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Old 2011-06-23, 04:20   Link #14371
SaintessHeart
NYAAAAHAAANNNNN~
 
 
Join Date: Nov 2007
Age: 29
Quote:
Originally Posted by Bri View Post
You'll get a Nobel prize if you have a sure way of detecting bubbles. There are always industry analists claiming a lot of things, but the problem was that the US housing market did not seem over-valued at the time based on the available data. In fact house prices in western europe were a lot higher at the time. The scale of fraudulent behaviour by mortgage providers wasn't fully know untill the crisis started. Nor did anyone expect that the derivative market could create such a spillover effect on the whole financial system.
It isn't the housing bubble, but rather a speculation on borrowing and mortgage bubble. The housing market may not seem over-valued at the time because types of houses are diversified, thus making it difficult to have a standard price for valuating against. Plus that most of the mortgages are ARMs which have a prime plus risk interest, and that the prime interest rose due to increased borrowing and thus hiking the repayment rate, the overall interest significantly increased and thus reducing the home-buyer's ability to repay the mortgage, resulting in a fear of mortgage bonds, hence a extensive short-selling that resulted in the financial crisis.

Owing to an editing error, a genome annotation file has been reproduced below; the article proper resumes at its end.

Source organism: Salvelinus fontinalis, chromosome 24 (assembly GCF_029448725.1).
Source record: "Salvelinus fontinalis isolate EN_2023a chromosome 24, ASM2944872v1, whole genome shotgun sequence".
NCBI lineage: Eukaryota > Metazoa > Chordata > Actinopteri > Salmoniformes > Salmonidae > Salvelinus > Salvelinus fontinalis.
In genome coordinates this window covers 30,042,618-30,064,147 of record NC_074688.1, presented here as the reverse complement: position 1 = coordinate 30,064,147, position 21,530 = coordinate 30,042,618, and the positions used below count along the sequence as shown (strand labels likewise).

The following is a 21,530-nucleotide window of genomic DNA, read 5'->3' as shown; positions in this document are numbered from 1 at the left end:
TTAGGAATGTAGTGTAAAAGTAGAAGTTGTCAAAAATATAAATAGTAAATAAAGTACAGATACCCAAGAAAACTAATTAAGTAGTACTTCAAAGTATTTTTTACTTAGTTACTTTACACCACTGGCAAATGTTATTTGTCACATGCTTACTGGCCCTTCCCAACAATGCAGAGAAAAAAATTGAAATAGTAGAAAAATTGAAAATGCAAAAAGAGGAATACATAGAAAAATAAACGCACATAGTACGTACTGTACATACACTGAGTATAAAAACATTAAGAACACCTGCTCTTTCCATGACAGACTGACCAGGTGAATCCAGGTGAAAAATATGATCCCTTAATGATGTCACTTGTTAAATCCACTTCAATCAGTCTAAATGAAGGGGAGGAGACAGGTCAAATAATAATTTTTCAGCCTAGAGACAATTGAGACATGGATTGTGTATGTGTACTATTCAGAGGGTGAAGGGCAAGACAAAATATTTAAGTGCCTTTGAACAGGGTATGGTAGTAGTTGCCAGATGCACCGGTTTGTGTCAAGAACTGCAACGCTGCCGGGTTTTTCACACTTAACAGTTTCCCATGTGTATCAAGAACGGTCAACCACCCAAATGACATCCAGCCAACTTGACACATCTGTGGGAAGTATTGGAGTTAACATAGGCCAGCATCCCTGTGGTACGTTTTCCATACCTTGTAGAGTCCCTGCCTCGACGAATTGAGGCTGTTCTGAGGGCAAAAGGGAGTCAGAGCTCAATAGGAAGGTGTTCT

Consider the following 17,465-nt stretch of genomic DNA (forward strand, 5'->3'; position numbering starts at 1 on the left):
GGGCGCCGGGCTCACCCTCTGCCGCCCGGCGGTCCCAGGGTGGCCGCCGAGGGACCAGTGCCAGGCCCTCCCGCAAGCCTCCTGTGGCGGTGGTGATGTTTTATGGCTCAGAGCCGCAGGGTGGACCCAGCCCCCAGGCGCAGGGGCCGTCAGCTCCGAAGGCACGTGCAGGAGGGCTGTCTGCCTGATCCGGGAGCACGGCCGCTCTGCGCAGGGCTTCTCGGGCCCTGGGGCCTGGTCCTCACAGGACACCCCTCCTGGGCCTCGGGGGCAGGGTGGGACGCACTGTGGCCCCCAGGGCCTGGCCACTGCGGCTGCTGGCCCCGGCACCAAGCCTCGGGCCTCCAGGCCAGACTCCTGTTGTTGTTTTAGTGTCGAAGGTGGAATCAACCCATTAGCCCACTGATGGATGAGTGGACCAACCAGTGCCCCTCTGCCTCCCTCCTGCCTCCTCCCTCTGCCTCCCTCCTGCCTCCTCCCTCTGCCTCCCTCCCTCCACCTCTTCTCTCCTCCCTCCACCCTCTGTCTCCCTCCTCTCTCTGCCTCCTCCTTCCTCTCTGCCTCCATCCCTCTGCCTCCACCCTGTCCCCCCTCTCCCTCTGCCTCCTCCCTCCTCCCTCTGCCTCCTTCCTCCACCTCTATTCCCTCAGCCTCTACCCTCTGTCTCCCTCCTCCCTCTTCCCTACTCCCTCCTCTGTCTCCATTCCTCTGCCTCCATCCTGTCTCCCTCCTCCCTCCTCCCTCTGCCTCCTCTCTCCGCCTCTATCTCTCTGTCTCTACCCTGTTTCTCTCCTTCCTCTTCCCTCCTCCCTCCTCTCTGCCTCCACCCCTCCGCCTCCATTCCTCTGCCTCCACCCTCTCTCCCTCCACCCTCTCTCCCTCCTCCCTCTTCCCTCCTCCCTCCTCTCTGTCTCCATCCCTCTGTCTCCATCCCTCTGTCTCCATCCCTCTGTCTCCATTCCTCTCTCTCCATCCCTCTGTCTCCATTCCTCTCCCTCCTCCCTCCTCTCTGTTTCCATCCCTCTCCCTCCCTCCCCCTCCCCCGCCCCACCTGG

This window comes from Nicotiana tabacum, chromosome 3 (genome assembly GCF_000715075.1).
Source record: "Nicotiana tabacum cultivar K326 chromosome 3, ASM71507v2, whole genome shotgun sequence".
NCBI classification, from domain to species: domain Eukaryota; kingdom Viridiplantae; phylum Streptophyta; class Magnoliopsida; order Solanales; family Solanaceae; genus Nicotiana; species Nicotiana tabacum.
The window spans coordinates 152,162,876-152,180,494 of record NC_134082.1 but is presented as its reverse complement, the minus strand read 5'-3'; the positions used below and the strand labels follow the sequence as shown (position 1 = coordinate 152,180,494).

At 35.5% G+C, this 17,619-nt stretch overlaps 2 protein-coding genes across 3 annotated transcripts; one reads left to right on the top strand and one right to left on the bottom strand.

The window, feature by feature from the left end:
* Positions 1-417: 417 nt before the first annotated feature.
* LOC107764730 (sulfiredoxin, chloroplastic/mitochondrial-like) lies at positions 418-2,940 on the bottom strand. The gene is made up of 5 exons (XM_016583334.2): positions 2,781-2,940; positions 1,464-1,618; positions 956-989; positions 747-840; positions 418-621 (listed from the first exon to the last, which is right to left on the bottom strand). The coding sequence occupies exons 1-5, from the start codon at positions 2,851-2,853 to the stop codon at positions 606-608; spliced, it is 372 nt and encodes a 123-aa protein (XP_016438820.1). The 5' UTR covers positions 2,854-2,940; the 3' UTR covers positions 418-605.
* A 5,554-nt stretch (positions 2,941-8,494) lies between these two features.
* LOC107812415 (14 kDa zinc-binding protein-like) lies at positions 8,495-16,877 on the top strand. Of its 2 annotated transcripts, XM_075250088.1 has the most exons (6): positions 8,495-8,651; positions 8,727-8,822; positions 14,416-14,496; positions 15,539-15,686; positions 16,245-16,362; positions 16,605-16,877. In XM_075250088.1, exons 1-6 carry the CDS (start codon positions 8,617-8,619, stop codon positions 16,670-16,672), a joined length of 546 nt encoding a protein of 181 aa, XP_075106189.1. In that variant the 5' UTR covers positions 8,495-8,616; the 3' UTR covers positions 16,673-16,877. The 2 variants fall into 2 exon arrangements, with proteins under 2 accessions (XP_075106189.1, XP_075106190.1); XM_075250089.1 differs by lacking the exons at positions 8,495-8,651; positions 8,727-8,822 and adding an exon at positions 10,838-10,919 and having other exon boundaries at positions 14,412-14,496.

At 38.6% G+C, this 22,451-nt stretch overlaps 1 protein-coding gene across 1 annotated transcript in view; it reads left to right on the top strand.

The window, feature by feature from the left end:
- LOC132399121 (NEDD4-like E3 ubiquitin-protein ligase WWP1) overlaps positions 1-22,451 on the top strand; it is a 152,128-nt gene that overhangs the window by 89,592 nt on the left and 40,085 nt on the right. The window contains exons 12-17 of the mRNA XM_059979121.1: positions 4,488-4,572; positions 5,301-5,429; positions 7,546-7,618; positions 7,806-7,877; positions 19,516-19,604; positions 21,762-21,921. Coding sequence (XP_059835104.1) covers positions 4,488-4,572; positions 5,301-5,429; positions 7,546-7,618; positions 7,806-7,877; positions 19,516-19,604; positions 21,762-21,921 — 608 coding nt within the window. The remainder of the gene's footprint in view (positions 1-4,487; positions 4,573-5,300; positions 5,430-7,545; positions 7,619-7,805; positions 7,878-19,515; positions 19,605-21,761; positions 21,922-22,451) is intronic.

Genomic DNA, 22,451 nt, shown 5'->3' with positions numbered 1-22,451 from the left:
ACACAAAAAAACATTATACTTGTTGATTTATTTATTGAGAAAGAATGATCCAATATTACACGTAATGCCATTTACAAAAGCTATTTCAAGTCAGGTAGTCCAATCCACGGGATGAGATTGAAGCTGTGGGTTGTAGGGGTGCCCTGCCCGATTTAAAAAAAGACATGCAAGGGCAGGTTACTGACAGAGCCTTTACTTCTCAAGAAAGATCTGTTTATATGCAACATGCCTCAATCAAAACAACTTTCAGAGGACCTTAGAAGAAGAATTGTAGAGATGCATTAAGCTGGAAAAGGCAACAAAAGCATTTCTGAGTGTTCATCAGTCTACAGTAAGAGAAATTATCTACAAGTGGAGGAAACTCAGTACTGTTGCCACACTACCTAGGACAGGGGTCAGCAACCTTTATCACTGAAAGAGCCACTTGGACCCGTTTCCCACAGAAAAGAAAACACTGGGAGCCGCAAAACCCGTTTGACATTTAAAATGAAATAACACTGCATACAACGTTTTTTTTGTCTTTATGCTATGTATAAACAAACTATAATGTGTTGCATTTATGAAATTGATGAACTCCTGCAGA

I suspect it is the use of P/E ratios that resulted in the "over-valuation" of the houses. Those aren't exactly accurate because they are too speculative, the "value" given is based too much on either past or potential earnings (trailing/forward respectively).
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